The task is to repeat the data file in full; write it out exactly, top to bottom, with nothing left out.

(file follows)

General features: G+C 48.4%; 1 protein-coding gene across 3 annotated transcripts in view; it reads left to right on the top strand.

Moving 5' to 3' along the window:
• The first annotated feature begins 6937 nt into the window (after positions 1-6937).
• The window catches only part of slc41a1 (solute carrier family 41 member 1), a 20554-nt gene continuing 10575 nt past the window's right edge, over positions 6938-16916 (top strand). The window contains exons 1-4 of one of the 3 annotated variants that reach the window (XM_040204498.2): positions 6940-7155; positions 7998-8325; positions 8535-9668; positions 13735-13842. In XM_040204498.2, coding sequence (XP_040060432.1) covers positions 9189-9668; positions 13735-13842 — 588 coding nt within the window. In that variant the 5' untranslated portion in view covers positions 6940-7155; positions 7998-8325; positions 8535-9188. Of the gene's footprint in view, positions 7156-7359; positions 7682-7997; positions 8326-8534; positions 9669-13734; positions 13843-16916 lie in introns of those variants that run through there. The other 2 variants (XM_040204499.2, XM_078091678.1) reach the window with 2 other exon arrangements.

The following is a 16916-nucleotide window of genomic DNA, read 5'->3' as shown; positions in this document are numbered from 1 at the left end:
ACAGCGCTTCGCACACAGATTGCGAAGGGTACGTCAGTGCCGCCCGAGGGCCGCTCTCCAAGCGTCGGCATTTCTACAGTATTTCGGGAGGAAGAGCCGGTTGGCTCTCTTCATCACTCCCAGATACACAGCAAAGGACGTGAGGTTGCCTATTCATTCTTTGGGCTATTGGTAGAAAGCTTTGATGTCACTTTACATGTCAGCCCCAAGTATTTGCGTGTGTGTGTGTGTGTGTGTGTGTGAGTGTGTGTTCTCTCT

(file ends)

General features: G+C 48.4%; 1 protein-coding gene across 3 annotated transcripts in view; it reads left to right on the top strand.

Moving 5' to 3' along the window:
• The first annotated feature begins 6937 nt into the window (after positions 1-6937).
• The window catches only part of slc41a1 (solute carrier family 41 member 1), a 20554-nt gene continuing 10575 nt past the window's right edge, over positions 6938-16916 (top strand). The window contains exons 1-4 of one of the 3 annotated variants that reach the window (XM_040204498.2): positions 6940-7155; positions 7998-8325; positions 8535-9668; positions 13735-13842. In XM_040204498.2, coding sequence (XP_040060432.1) covers positions 9189-9668; positions 13735-13842 — 588 coding nt within the window. In that variant the 5' untranslated portion in view covers positions 6940-7155; positions 7998-8325; positions 8535-9188. Of the gene's footprint in view, positions 7156-7359; positions 7682-7997; positions 8326-8534; positions 9669-13734; positions 13843-16916 lie in introns of those variants that run through there. The other 2 variants (XM_040204499.2, XM_078091678.1) reach the window with 2 other exon arrangements.

The following is a 16916-nucleotide window of genomic DNA, read 5'->3' as shown; positions in this document are numbered from 1 at the left end:
ACAGCGCTTCGCACACAGATTGCGAAGGGTACGTCAGTGCCGCCCGAGGGCCGCTCTCCAAGCGTCGGCATTTCTACAGTATTTCGGGAGGAAGAGCCGGTTGGCTCTCTTCATCACTCCCAGATACACAGCAAAGGACGTGAGGTTGCCTATTCATTCTTTGGGCTATTGGTAGAAAGCTTTGATGTCACTTTACATGTCAGCCCCAAGTATTTGCGTGTGTGTGTGTGTGTGTGTGTGTGAGTGTGTGTTCTCTCT